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Higher Doses of Methotrexate Dramatically Improve Survival in Some Lymphoma Patients

Higher Doses of Methotrexate Dramatically Improve Survival in Some Lymphoma Patients

High-dose chemotherapy with methotrexate offers up to a fivefold increase in survival to patients with primary central nervous system lymphoma. Researchers at Memorial Sloan-Kettering Cancer Center found that using significantly more methotrexate, while adding drugs that penetrate the blood-brain barrier, improved disease control and survival in patients with newly diagnosed cancer.

More than 90% of the 52 patients studied responded to the chemotherapy, and median overall survival was 5 years, compared to approximately 1 year with the current standard of care—radiotherapy alone.

A Boost to Radiotherapy

Clinicians have increased their use of methotrexate, although no optimal regimen has been adopted and researchers have been testing different doses, said study leader, neurologist Lauren Abrey, MD.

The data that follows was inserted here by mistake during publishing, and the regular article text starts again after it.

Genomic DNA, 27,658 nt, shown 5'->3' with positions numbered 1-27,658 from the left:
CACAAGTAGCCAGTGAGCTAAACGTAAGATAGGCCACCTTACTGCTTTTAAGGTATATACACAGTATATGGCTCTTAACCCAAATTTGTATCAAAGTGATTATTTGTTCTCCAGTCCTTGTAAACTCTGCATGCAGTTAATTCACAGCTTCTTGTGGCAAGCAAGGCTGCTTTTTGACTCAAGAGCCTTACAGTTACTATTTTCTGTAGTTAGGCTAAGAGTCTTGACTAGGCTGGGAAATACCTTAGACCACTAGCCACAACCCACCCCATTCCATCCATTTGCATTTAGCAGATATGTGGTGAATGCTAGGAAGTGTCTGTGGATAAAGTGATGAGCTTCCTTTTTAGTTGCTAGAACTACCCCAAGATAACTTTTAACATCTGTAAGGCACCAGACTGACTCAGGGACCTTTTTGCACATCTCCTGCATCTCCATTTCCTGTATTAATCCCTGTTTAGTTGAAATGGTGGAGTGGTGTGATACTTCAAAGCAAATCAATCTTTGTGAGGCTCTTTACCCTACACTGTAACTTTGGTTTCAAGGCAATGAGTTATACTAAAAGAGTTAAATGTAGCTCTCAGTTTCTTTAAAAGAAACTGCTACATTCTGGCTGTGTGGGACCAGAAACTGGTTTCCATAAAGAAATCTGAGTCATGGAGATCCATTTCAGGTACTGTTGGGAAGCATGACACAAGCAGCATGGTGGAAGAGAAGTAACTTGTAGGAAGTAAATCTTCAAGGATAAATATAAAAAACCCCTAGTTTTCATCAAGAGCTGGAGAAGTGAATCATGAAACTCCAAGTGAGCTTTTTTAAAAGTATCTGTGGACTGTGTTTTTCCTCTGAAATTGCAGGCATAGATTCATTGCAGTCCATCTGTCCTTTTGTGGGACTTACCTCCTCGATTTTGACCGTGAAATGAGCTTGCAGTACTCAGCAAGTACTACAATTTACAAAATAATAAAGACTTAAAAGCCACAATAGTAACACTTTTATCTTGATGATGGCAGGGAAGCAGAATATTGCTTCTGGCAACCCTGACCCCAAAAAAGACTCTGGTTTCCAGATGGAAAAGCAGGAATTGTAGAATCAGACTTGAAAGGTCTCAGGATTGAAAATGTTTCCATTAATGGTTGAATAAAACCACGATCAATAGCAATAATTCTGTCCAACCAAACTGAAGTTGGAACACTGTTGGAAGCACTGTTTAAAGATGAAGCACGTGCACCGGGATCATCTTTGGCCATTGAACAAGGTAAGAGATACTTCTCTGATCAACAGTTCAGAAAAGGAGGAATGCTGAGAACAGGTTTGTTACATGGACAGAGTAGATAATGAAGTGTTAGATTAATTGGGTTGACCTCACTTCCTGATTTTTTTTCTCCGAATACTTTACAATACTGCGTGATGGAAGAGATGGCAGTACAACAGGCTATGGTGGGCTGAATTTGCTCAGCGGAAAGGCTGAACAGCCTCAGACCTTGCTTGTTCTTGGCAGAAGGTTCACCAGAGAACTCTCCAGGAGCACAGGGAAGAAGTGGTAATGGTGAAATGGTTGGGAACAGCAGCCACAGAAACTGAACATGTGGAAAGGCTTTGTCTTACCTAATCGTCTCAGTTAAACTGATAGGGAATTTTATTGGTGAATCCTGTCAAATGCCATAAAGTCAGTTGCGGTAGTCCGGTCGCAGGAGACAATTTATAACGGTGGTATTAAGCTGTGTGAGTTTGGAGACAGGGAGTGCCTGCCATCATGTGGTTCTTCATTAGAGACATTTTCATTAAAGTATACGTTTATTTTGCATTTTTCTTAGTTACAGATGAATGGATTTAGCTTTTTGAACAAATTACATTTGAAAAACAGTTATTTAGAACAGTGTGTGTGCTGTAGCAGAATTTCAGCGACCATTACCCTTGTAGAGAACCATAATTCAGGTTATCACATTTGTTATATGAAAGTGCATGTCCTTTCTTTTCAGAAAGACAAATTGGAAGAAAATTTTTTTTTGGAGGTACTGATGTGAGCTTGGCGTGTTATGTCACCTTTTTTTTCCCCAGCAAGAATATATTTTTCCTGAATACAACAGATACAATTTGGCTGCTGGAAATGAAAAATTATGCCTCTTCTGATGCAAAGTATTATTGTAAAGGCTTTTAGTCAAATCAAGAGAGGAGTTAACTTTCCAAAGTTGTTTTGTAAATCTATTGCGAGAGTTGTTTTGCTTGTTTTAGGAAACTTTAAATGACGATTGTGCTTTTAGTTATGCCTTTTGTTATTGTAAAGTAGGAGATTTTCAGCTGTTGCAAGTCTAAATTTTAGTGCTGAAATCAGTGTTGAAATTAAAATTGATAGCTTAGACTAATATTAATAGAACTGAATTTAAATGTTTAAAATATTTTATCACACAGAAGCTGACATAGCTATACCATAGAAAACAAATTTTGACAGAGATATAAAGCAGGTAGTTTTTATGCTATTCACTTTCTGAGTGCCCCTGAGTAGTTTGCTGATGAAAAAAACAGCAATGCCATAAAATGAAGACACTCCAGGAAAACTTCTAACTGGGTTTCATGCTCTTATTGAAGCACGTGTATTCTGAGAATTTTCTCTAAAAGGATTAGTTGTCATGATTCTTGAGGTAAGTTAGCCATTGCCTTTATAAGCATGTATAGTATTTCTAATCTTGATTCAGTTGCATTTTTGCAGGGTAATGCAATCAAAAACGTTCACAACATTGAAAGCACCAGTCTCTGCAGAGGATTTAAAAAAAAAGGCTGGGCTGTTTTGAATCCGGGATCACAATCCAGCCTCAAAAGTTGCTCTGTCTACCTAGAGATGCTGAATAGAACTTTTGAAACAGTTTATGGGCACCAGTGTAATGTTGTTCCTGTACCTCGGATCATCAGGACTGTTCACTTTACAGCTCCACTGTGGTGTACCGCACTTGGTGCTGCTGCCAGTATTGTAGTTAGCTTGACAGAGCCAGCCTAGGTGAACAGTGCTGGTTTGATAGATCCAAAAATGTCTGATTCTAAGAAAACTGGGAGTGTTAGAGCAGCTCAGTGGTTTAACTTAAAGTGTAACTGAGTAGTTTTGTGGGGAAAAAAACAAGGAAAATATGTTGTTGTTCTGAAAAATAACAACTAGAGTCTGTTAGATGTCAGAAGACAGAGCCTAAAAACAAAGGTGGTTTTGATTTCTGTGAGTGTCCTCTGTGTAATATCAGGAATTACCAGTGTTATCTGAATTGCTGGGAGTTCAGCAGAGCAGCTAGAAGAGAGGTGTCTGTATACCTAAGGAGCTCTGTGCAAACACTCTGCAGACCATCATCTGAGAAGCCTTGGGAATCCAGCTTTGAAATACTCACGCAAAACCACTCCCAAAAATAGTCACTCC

Radiotherapy can help some patients; however, when used with chemotherapy, radiation benefited younger patients in this study, but did not offer longer survival to patients over age 60 years—an important finding since the elderly constitute one-half of the patient population.

“One misconception is that it is more difficult or dangerous to treat older patients with chemotherapy, and that it’s easier to use radiation,” said Dr. Abrey. “We would argue just the opposite. Our older patients tolerate this chemotherapy remarkably well without the cognitive dysfunction associated with whole-brain radiation therapy.”

 
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